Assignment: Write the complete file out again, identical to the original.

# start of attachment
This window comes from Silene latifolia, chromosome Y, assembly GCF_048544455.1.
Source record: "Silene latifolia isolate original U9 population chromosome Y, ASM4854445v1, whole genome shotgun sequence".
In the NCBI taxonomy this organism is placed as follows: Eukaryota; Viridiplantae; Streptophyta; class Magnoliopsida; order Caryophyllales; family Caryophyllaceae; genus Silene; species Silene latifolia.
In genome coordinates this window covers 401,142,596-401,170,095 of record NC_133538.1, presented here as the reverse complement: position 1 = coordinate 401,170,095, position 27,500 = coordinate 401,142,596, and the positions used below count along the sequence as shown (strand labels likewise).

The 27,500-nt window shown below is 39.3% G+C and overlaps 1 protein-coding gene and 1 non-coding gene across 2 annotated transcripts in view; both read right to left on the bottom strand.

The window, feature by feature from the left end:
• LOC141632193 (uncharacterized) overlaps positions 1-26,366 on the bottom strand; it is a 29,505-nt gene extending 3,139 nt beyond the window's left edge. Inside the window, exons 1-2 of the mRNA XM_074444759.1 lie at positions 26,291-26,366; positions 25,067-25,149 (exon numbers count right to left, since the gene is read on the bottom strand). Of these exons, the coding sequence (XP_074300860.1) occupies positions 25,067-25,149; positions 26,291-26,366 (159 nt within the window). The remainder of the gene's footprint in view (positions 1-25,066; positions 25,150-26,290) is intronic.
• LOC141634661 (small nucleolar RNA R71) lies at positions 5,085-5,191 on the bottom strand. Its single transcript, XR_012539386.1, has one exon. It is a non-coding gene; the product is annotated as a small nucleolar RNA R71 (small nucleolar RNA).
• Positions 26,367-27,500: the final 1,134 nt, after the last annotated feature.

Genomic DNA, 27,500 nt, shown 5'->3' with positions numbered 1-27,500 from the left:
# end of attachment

This window comes from Silene latifolia, chromosome Y, assembly GCF_048544455.1.
Source record: "Silene latifolia isolate original U9 population chromosome Y, ASM4854445v1, whole genome shotgun sequence".
In the NCBI taxonomy this organism is placed as follows: Eukaryota; Viridiplantae; Streptophyta; class Magnoliopsida; order Caryophyllales; family Caryophyllaceae; genus Silene; species Silene latifolia.
In genome coordinates this window covers 401,142,596-401,170,095 of record NC_133538.1, presented here as the reverse complement: position 1 = coordinate 401,170,095, position 27,500 = coordinate 401,142,596, and the positions used below count along the sequence as shown (strand labels likewise).

The 27,500-nt window shown below is 39.3% G+C and overlaps 1 protein-coding gene and 1 non-coding gene across 2 annotated transcripts in view; both read right to left on the bottom strand.

The window, feature by feature from the left end:
• LOC141632193 (uncharacterized) overlaps positions 1-26,366 on the bottom strand; it is a 29,505-nt gene extending 3,139 nt beyond the window's left edge. Inside the window, exons 1-2 of the mRNA XM_074444759.1 lie at positions 26,291-26,366; positions 25,067-25,149 (exon numbers count right to left, since the gene is read on the bottom strand). Of these exons, the coding sequence (XP_074300860.1) occupies positions 25,067-25,149; positions 26,291-26,366 (159 nt within the window). The remainder of the gene's footprint in view (positions 1-25,066; positions 25,150-26,290) is intronic.
• LOC141634661 (small nucleolar RNA R71) lies at positions 5,085-5,191 on the bottom strand. Its single transcript, XR_012539386.1, has one exon. It is a non-coding gene; the product is annotated as a small nucleolar RNA R71 (small nucleolar RNA).
• Positions 26,367-27,500: the final 1,134 nt, after the last annotated feature.

Genomic DNA, 27,500 nt, shown 5'->3' with positions numbered 1-27,500 from the left: